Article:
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Following Secretary of State John Kerry’s Saturday announcement that the United States and Russia reached an agreement for the international control of Syria’s chemical weapons arsenal, The Daily Princetonian spoke briefly by phone to U.S. Representative Rush Holt, a former arms control expert for the State Department, to discuss his position on the viability of the agreement. Holt explained that while it was still too early to tell whether the involved parties would stick to the agreement, the possibility of a diplomatic solution was far preferable to previous arguments for U.S.-led military strikes on the war-torn country.

The Daily Princetonian: Secretary of State John Kerry announced yesterday that the United States and Russia have reached an agreement that calls for Syria’s arsenal of chemical weapons to be removed or destroyed by mid-2014. Under this framework, international inspectors must be on the ground in Syria by November. Do you think this accord is viable?

Rush Holt: We’re certainly going in the right direction. There’s still a long way to go, and we have to see how forceful Russia is, how cooperative Assad is, how effective the international inspectors are, you know, all of that is yet to be demonstrated. But we are on a better path with respect to Syria than we have been on in this whole matter. So, you know, I think the outcome — well, there are two advantages to what the president, President Obama and Secretary Kerry are doing now. First is there’s a good chance that this could actually prevent or forestall the use of any chemical weapons further in Syria. Second, it is now truly international in a way that our unilateral threats were not. And so this has the advantage of being able to set and enforce international standards on the use, on the non-use, the abolition of chemical weapons. And so that’s very promising.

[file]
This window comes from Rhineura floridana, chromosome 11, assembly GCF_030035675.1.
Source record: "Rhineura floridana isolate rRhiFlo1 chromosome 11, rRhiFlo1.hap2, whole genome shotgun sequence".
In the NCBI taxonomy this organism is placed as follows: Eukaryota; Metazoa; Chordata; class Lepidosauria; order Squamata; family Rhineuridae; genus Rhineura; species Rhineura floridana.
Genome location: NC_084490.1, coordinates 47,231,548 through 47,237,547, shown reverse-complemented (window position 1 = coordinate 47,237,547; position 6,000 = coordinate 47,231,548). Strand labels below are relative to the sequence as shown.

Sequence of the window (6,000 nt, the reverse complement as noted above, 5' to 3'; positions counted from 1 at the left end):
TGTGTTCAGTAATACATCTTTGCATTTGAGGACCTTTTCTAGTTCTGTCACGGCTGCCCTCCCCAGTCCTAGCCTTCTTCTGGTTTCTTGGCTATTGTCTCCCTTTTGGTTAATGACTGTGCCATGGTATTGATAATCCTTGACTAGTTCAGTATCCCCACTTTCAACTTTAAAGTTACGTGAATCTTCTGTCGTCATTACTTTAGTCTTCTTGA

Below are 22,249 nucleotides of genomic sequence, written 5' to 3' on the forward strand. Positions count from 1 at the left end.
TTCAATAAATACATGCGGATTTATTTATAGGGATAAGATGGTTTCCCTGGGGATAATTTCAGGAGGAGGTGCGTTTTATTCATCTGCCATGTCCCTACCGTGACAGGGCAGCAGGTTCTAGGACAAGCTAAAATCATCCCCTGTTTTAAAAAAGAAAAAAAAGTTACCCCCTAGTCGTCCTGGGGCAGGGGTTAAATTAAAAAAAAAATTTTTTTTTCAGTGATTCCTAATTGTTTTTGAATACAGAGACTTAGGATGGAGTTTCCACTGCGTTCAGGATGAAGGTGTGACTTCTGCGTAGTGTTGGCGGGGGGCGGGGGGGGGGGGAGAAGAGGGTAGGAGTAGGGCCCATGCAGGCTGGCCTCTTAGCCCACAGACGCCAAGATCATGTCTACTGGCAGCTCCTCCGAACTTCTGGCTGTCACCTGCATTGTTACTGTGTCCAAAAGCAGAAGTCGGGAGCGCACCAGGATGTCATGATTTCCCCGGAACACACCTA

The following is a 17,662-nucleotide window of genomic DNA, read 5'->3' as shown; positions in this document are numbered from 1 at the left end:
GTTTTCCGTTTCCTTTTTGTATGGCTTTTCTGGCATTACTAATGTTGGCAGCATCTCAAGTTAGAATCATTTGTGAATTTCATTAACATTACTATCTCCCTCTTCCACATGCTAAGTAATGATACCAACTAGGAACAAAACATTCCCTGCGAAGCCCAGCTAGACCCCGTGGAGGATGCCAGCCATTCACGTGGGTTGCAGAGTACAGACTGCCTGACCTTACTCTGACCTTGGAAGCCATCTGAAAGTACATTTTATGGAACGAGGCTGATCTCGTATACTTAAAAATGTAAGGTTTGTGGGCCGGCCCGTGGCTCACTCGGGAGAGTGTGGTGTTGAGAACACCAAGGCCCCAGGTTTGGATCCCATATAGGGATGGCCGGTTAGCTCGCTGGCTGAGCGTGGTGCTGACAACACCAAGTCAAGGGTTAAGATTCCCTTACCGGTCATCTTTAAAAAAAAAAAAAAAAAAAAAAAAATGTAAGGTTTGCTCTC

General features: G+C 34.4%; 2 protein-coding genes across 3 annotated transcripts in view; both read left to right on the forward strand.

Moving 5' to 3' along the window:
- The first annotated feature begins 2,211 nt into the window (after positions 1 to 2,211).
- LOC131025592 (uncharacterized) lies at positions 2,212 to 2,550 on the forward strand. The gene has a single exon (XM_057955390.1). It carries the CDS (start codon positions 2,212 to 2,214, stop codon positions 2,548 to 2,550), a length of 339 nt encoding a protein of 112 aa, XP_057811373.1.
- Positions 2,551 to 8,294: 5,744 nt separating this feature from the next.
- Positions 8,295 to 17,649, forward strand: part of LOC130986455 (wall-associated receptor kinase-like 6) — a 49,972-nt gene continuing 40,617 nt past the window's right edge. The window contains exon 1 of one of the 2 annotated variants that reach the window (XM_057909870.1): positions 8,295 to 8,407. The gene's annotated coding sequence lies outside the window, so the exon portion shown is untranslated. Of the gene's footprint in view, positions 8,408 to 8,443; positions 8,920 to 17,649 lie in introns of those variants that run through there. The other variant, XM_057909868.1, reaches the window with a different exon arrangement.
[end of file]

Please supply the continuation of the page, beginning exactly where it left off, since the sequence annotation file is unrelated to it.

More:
DP: You spoke to this a bit in your previous response, but it seems that the possibility of military intervention in Syria is on the back burner for now, but what kinds of obstacles or events could bring it to the forefront of policy debates again?

RH: Well, my guess is, if this falls apart, if Assad would use chemical weapons again, if he turns out to be completely uncooperative, he will be in worse shape. He will face a greater threat from the world community if he fails to meet the expectations and the promises. And I guess the point I was trying to make a moment ago, and let me restate it just to make sure that I’ve got that clear: The current agreement, or the current path that we’re on with Russia and Syria, is better than we were on before with the threatened use of force. Because the threatened use of force by the United States ... couldn’t be expected to guarantee the non-use of chemical weapons. It might punish Assad, but it could not prevent, you know, it could not result in the accounting of the chemical weapons that existed and it could not have prevented their use. Furthermore, it was not international enough to be at all effective in enforcing international standards of use. And so, the current path that we’re on is much preferable to the path we were on before. And, it also means that there’s not likely to be a war that leads to expanded military involvement and a full conflagration.